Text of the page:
If you are giving something away for "free" as long as they pick it up, I suggest you keep the listed price at zero and keep the title as "Free" but then in the details and in your communication with the person strike a slightly different deal: they pre-pay you $100 for the privilege of taking it for free which you decide whether to keep or give back. If their removal of the item meets your standards then you promise to give back the $100. If they ruin something or break something or - worst - abandon the pickup you keep the $100 to help pay for whatever the problem is.

My theory is that this will reduce the demand to only serious people who will show up on time, with the right tools/equipment to get the item.

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How to write an email to piss off your developer

I'm writing this so other developers can share in the laughter (ha!) and designers/managers can learn.

I've seen this a few times. It feels like there's a mad-libs form that designers/managers use to communicate things in a software project.

Hey:

$normal_behavior_of_our_product_for_the_past_year, $insulting_phrase, $client_need_never_mentioned_before_this_month, $high_stress!!!!!

Thanks,
$designer_or_manager

So, an example letter:

Hey:

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Lost: The Drinking Game

We started watching the tv-show lost a while ago on netflix streaming. This is great because we can watch episodes back to back which gets rid of the anxiety over what will happen "next week."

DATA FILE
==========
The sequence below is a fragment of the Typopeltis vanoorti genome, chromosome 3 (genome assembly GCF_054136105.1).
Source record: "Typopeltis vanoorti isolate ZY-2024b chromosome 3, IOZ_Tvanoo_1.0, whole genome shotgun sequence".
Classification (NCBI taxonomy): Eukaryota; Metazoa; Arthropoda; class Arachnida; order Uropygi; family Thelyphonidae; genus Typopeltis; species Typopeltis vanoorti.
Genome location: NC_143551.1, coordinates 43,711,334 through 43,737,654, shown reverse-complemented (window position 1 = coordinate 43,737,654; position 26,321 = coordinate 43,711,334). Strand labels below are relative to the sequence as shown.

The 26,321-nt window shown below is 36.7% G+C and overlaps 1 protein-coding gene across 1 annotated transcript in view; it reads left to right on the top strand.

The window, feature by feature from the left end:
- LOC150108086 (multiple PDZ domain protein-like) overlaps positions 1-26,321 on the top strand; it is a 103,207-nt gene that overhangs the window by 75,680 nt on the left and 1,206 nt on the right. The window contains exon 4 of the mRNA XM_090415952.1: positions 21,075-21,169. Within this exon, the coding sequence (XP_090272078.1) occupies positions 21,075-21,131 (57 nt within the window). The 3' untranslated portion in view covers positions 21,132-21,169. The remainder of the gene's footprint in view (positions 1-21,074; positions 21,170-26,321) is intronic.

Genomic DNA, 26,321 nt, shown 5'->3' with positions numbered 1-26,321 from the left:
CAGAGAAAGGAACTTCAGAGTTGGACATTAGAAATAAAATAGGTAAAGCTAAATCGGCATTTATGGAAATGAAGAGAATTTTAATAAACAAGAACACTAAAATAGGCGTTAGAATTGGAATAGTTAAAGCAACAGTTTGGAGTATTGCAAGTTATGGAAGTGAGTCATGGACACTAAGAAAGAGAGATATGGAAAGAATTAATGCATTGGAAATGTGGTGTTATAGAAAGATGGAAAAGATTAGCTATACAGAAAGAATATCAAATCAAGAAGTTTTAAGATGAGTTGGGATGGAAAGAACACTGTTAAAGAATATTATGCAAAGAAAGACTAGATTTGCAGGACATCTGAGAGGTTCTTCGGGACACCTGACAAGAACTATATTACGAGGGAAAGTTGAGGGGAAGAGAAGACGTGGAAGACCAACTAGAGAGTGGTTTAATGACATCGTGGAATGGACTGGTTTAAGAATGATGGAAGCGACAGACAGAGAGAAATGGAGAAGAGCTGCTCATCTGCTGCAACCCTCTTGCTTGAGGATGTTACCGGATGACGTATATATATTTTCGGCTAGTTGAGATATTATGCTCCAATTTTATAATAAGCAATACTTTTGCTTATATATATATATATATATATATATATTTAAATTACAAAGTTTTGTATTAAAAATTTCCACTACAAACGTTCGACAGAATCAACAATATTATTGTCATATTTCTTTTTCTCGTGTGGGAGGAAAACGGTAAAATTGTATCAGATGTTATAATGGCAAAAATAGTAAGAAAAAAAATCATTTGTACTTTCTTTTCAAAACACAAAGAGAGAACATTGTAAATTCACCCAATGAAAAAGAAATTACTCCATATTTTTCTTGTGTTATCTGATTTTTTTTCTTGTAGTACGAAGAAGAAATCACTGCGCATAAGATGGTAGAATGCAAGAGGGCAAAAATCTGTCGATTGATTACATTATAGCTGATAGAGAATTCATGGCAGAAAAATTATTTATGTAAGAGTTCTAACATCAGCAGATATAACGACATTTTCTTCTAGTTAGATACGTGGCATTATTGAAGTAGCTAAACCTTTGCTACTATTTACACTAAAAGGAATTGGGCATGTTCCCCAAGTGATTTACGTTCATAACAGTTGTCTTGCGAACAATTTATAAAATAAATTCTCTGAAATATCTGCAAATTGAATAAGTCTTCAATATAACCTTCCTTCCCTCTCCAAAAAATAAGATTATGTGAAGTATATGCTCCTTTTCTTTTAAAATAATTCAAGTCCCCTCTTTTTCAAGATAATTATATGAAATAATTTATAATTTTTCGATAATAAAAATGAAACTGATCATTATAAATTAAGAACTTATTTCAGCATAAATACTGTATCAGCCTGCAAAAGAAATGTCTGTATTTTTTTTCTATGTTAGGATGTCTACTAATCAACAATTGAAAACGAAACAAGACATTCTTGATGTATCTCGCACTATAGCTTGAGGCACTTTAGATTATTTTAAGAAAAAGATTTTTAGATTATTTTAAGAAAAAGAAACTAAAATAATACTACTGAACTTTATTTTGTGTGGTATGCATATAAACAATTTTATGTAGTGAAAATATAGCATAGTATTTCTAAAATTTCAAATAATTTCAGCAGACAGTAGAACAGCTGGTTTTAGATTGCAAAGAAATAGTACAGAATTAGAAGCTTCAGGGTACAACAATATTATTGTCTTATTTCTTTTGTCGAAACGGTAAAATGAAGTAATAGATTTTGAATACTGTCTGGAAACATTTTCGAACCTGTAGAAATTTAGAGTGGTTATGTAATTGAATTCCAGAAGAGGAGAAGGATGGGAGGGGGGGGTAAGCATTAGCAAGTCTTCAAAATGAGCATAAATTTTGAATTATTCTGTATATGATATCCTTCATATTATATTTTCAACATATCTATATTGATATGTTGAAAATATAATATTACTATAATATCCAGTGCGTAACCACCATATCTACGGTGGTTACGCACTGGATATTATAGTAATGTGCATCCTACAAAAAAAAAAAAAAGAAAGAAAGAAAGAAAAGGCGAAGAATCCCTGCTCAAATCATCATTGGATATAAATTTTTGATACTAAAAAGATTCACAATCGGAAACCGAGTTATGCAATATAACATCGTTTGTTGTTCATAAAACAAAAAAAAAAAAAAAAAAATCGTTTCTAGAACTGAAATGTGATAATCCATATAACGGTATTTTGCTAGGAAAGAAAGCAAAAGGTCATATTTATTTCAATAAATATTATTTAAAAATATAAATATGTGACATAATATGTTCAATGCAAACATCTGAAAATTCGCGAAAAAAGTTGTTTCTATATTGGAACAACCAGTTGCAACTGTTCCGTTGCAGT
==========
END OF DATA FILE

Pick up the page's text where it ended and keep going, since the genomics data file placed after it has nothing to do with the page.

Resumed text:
We found a few occurrences that were uncommon enough that they could be used as a pretty decent game.

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Career update: Director Security Services at Acquia

I recently accepted a position as an employee at Acquia. I have been "my own boss" since about 2006. I had a brief stint as a part-time employee at a company that has now ceased operations, but for the most part I've been the "owner" of GVS.

Thoughts on GVS

I founded GVS with a few goals. I wanted a company that mirrored open source values of do-ocracy and collaborative decision making. In part this was to make it easy for us to hire community rock-stars and have them feel right at home. In reality that didn't work perfectly though it worked pretty darn well. In part this was because I don't really like being a "manager" and wanted to have an empowered independent team. That mostly worked :)

GVS has had a ton of amazing clients and projects. Some of my personal highlights I'm most proud of are the work on Economist.com, California Closets, and the Drupalcon Chicago site which really helped push forward the COD platform. Not everything turned out perfectly. We had our fair share of mistakes but I think in the end we at least were honest and did our best to deliver what we promised and what the client wanted.

One of the real highlights was that working at GVS allowed me to take a 9 month long trip through Spain, Argentina, Uruguay, Chile, Bolivia, and Peru with my wonderful wife. We visited 30+ wineries, drastically improved our Spanish, and had an amazing time. I've asked every employer I worked for to support me in doing that and none really did. Working for myself I could do that. Of course, it was a lot of work to make that a reality. I had to be aggressive about accepting certain clients that would be flexible with me while I was abroad and on flakey internet connections. I also used that time strategically by investing much more than normal in my community work which has had long term marketing benefits.